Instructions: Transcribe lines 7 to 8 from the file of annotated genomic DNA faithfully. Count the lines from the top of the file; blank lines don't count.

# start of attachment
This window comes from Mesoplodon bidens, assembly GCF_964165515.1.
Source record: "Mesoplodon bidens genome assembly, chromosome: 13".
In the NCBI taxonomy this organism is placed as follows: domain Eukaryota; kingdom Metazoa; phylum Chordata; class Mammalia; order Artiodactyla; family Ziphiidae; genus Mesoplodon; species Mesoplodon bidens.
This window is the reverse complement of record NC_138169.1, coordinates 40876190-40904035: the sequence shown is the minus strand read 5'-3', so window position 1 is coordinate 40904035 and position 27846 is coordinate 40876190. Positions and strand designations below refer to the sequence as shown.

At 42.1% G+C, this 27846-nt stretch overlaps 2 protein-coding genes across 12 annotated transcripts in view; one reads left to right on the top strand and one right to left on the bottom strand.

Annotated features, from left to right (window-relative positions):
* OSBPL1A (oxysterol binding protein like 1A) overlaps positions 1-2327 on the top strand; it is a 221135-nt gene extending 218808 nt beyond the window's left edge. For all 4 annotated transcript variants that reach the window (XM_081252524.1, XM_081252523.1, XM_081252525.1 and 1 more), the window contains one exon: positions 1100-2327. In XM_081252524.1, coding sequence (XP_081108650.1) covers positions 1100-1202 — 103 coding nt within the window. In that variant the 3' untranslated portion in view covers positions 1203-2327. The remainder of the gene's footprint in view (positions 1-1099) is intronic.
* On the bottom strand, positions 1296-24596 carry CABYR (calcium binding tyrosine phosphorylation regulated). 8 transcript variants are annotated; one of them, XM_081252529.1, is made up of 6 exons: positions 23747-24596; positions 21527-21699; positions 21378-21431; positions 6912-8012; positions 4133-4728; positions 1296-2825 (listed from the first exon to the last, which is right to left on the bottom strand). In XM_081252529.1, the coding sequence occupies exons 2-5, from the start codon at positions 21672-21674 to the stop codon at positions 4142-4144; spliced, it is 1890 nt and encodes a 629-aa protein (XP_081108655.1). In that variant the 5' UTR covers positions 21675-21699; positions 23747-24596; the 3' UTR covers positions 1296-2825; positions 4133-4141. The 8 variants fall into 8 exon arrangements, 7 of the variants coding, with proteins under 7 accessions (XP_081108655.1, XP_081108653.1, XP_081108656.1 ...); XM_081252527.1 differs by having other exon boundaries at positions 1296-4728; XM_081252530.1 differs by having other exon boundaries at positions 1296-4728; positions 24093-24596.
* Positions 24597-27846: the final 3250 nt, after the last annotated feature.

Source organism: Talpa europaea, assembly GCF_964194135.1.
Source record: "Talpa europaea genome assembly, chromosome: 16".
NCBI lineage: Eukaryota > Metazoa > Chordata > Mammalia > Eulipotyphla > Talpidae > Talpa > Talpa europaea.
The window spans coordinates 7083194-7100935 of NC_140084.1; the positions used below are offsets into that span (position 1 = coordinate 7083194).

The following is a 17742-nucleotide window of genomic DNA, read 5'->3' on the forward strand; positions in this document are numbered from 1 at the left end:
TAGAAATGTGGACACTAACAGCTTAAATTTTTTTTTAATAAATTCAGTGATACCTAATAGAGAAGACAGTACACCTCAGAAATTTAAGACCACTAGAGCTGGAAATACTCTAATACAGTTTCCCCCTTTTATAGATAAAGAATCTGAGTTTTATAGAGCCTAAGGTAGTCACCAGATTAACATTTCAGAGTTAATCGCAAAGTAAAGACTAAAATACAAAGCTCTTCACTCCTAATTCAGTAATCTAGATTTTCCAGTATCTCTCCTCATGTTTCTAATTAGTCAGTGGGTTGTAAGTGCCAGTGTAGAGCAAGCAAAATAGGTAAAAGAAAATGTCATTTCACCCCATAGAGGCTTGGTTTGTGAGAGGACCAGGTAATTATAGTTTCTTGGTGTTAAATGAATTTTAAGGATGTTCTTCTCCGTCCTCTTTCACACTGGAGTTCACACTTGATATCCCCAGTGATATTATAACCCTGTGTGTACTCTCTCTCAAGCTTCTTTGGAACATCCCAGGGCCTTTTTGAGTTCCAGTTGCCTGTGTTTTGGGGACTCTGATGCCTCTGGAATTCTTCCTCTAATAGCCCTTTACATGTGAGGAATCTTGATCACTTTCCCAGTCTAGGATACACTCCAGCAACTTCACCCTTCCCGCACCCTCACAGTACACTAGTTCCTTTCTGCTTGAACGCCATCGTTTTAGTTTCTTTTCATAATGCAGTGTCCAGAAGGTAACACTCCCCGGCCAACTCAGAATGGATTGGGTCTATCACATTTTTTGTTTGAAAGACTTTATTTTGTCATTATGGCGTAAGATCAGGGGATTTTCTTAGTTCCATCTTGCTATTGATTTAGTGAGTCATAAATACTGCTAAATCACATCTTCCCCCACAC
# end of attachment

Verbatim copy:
* OSBPL1A (oxysterol binding protein like 1A) overlaps positions 1-2327 on the top strand; it is a 221135-nt gene extending 218808 nt beyond the window's left edge. For all 4 annotated transcript variants that reach the window (XM_081252524.1, XM_081252523.1, XM_081252525.1 and 1 more), the window contains one exon: positions 1100-2327. In XM_081252524.1, coding sequence (XP_081108650.1) covers positions 1100-1202 — 103 coding nt within the window. In that variant the 3' untranslated portion in view covers positions 1203-2327. The remainder of the gene's footprint in view (positions 1-1099) is intronic.
* On the bottom strand, positions 1296-24596 carry CABYR (calcium binding tyrosine phosphorylation regulated). 8 transcript variants are annotated; one of them, XM_081252529.1, is made up of 6 exons: positions 23747-24596; positions 21527-21699; positions 21378-21431; positions 6912-8012; positions 4133-4728; positions 1296-2825 (listed from the first exon to the last, which is right to left on the bottom strand). In XM_081252529.1, the coding sequence occupies exons 2-5, from the start codon at positions 21672-21674 to the stop codon at positions 4142-4144; spliced, it is 1890 nt and encodes a 629-aa protein (XP_081108655.1). In that variant the 5' UTR covers positions 21675-21699; positions 23747-24596; the 3' UTR covers positions 1296-2825; positions 4133-4141. The 8 variants fall into 8 exon arrangements, 7 of the variants coding, with proteins under 7 accessions (XP_081108655.1, XP_081108653.1, XP_081108656.1 ...); XM_081252527.1 differs by having other exon boundaries at positions 1296-4728; XM_081252530.1 differs by having other exon boundaries at positions 1296-4728; positions 24093-24596.